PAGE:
So, when you are thinking about how to sell bead jewelry tutorials, think about the information that you would find helpful when you are buying a tutorial. You may not want to include everything I’ve listed here, or you may think of other things that you would like to include. Whatever you decide, make sure your ‘sales pitch’ gives information that will help the customer make the right decision for them. It may not always result in a sale, but it should result in a ‘happy sale’, rather than a disgruntled customer who feels they have been ‘cheated’ into buying a tutorial that they will never use.
Tip Three: Make it Personal
Having suggested you list all the more technical information about your bead jewelry tutorial, you do not want to end up with a dry description. Go back to that craft fair: how many times have you picked up a piece of jewelry, thought about buying it, but not been quite sure, then ended up chatting with the stallholder. This conversation may well have made the decision as to whether you buy or not. Well, your product description is also that conversation with the customer. Alongside all the useful stuff, you will want to include something that tells the customer a little bit about you.
Again, when you are thinking about how to sell your bead jewelry tutorial, think about how much of your personal information is going to be relevant. The customer probably won’t want to know your entire life story, but they may enjoy a little anecdote about what inspired you to create this particular bead jewelry design. Maybe it was inspired by something that happened on a holiday, or maybe you take a lot of inspiration from the place where you live. Maybe it is a piece that just reflects your favourite techniques or colours, or maybe you were using it to try and learn something. Is it a tutorial that will help your customer to learn something new or improve their existing skills? Aside from a lovely piece of jewelry, what else is the customer going to get from your tutorial? As you write your description, let your passion for your piece shine through and this energy should come across to the person reading the product description.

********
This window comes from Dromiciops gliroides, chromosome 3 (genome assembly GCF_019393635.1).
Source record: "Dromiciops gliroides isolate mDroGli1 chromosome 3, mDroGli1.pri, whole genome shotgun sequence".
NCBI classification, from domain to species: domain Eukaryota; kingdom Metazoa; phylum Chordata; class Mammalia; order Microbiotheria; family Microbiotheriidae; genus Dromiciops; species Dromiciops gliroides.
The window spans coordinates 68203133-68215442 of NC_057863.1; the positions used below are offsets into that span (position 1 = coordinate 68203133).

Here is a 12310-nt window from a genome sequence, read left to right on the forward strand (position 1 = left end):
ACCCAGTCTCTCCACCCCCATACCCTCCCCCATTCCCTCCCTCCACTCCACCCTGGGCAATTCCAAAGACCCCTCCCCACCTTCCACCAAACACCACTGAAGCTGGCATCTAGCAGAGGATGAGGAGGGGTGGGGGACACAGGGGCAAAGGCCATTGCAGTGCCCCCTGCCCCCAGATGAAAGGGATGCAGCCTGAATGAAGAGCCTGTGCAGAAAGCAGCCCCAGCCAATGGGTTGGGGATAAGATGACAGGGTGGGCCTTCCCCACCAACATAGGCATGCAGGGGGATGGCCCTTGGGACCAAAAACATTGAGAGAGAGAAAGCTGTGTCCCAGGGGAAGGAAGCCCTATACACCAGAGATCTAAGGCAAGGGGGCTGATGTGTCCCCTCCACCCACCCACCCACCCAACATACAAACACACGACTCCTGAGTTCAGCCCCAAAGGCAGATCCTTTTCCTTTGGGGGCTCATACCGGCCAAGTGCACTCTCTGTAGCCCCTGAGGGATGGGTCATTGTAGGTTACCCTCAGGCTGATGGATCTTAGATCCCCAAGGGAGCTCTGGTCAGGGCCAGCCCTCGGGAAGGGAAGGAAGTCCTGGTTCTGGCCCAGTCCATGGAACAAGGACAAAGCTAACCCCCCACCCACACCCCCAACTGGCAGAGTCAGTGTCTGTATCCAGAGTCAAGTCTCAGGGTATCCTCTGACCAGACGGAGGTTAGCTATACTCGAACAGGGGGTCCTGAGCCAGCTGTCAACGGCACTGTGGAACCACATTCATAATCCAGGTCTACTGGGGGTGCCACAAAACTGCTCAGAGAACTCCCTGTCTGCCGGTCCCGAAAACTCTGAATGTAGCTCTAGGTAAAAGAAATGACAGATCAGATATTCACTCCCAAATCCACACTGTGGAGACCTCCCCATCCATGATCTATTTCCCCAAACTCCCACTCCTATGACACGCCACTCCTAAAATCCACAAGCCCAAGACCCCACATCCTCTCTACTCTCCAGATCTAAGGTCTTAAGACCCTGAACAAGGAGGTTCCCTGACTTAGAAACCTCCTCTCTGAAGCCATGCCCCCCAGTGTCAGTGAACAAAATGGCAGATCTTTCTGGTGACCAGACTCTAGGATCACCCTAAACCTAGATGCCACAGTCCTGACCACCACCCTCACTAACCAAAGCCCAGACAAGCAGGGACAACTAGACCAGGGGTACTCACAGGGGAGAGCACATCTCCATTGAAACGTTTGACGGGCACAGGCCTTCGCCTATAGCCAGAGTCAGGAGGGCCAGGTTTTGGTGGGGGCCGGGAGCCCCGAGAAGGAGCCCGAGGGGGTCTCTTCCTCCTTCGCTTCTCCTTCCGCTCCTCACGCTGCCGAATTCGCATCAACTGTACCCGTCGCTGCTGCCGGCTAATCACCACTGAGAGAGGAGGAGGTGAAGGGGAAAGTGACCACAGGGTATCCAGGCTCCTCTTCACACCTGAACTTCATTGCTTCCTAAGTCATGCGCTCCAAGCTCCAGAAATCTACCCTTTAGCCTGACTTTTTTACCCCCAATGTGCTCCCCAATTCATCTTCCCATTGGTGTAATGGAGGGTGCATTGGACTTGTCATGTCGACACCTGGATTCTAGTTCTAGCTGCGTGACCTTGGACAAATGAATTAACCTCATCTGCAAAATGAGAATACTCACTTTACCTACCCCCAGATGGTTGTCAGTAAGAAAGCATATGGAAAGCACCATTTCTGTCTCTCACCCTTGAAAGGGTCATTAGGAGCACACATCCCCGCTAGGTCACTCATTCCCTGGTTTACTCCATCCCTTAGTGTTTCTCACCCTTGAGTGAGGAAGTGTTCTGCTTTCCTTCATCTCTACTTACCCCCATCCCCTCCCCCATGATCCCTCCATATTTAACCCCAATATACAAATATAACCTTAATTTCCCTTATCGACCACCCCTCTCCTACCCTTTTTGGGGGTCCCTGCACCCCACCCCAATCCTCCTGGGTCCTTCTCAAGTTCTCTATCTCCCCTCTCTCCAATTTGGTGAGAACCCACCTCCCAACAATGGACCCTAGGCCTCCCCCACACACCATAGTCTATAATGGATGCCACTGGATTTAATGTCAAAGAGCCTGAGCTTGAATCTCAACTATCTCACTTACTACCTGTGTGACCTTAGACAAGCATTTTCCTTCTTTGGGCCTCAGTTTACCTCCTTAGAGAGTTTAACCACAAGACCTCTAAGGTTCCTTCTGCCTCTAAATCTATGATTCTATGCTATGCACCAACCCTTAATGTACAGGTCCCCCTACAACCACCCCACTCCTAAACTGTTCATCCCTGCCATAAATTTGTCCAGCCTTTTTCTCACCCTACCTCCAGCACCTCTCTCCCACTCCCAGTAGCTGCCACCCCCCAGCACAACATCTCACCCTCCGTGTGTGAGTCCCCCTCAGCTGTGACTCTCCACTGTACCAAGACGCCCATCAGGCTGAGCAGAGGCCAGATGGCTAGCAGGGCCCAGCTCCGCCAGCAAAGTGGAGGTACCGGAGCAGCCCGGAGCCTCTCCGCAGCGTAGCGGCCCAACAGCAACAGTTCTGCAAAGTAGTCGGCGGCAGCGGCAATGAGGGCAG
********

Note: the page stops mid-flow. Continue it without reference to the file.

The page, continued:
Tip Four: Get Social
Having a great listing on Etsy or your website is a good start, but you also need to tell people that it’s there. So think about how to do this. If you are online, then using Pinterest boards, Twitter Feed or Facebook updates can all tell people that you have a product they might want to buy. Take a look around Facebook for groups that have been set up to market or sell beading tutorials, for example.
If you are thinking about how to market yourself offline, then think about what you take when you teach a class. I have photos of all my tutorials in a folder that I can show to students so they can see what is available. I also have a selection of jewelry displayed on photo frames that I can easily carry around with me. You may have arranged to teach a particular project at your class, but the students will also like to see other projects that you have made. If, like me, you have a huge selection, then choose the projects that are relevant to the class you are teaching. For example, a student who has enjoyed making one variety of French Beaded flower in class may enjoy trying another French Beading project at home. Just put some thought into your preparations before you teach.
If you want a few more ideas about how to sell bead jewelry patterns and tutorials, then take a look at what successful sellers do and see if you can get any ideas that will help you. You can find a lot of inspiration on Etsy or take a look at a few of the tutorial listings on my beadflowers website.
Where did you learn how to make the patterns?
I just taught myself.